The Mirror of the Sea/Chapter VI
It is difficult to disconnect the idea of ships' anchors from the idea of the ship's chief mate—the man who sees them go down clear and come up sometimes foul; because not even the most unremitting care can always prevent a ship, swinging to winds and tide, from taking an awkward turn of the cable round stock or fluke. Then the business of "getting the anchor" and securing it afterwards is unduly prolonged, and made a weariness to the chief mate. He is the man who watches the growth of the cable—a sailor's phrase which has all the force, precision, and imagery of technical language that, created by simple men with keen eyes for the real aspect of the things they see in their trade, achieves the just expression seizing upon the essential, which is the ambition of the artist in words. Therefore the sailor will never say, "cast anchor," and the ship-master aft will hail his chief mate on the forecastle in impressionistic phrase: "How does the cable grow?" Because "grow" is the right word for the long drift of a cable emerging aslant under the strain, taut as a bow-string above the water. And it is the voice of the keeper of the ship's anchors that will answer: "Grows right ahead, sir," or "Broad on the bow," or whatever concise and deferential shout will fit the case.
There is no order more noisily given or taken up with lustier shouts on board a homeward-bound merchant ship than the command, "Man the windlass!" The rush of expectant men out of the forecastle, the snatching of hand-spikes, the tramp of feet, the clink of the pawls, make a stirring accompaniment to a plaintive up-anchor song with a roaring chorus; and this burst of noisy activity from a whole ship's crew seems like a voiceful awakening of the ship herself, till then, in the picturesque phrase of Dutch seamen, "lying asleep upon her iron."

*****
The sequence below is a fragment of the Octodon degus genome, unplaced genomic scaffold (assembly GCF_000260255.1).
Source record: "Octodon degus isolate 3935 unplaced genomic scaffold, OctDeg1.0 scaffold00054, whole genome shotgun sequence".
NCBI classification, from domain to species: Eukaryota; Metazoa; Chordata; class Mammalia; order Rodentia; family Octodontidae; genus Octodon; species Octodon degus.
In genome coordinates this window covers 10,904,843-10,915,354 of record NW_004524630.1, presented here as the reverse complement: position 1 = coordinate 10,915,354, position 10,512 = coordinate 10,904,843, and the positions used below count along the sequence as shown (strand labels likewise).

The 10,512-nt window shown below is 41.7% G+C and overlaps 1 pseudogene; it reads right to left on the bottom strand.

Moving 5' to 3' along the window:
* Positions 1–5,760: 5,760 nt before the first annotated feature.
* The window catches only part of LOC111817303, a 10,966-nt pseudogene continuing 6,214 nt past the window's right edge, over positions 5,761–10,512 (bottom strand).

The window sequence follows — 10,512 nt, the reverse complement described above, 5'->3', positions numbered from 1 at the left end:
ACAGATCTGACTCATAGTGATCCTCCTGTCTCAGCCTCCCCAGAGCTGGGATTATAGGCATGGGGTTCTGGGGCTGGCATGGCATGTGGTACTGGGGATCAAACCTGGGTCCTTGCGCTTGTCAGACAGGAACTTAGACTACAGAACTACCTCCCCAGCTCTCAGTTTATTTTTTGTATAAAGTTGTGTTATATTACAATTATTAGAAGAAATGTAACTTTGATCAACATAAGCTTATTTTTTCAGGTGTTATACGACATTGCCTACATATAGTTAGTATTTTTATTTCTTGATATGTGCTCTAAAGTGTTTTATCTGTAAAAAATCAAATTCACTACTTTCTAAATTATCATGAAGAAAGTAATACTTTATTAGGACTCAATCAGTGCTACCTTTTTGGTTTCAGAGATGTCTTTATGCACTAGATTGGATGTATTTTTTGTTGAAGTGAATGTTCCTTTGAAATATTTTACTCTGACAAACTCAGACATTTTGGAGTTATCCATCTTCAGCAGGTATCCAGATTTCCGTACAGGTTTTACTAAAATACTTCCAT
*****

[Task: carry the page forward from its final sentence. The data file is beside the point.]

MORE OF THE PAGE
For a ship with her sails furled on her squared yards, and reflected from truck to water-line in the smooth gleaming sheet of a landlocked harbour, seems, indeed, to a seaman's eye the most perfect picture of slumbering repose. The getting of your anchor was a noisy operation on board a merchant ship of yesterday—an inspiring, joyous noise, as if, with the emblem of hope, the ship's company expected to drag up out of the depths, each man all his personal hopes into the reach of a securing hand—the hope of home, the hope of rest, of liberty, of dissipation, of hard pleasure, following the hard endurance of many days between sky and water. And this noisiness, this exultation at the moment of the ship's departure, make a tremendous contrast to the silent moments of her arrival in a foreign roadstead—the silent moments when, stripped of her sails, she forges ahead to her chosen berth, the loose canvas fluttering softly in the gear above the heads of the men standing still upon her decks, the master gazing intently forward from the break of the poop. Gradually she loses her way, hardly moving, with the three figures on her forecastle waiting attentively about the cat-head for the last order of, perhaps, full ninety days at sea: "Let go!"
This is the final word of a ship's ended journey, the closing word of her toil and of her achievement. In a life whose worth is told out in passages from port to port, the splash of the anchor's fall and the thunderous rumbling of the chain are like the closing of a distinct period, of which she seems conscious with a slight deep shudder of all her frame. By so much is she nearer to her appointed death, for neither years nor voyages can go on for ever. It is to her like the striking of a clock, and in the pause which follows she seems to take count of the passing time.
This is the last important order; the others are mere routine directions. Once more the master is heard: "Give her forty-five fathom to the water's edge," and then he, too, is done for a time. For days he leaves all the harbour work to his chief mate, the keeper of the ship's anchor and of the ship's routine. For days his voice will not be heard raised about the decks, with that curt, austere accent of the man in charge, till, again, when the hatches are on, and in a silent and expectant ship, he shall speak up from aft in commanding tones: "Man the windlass!"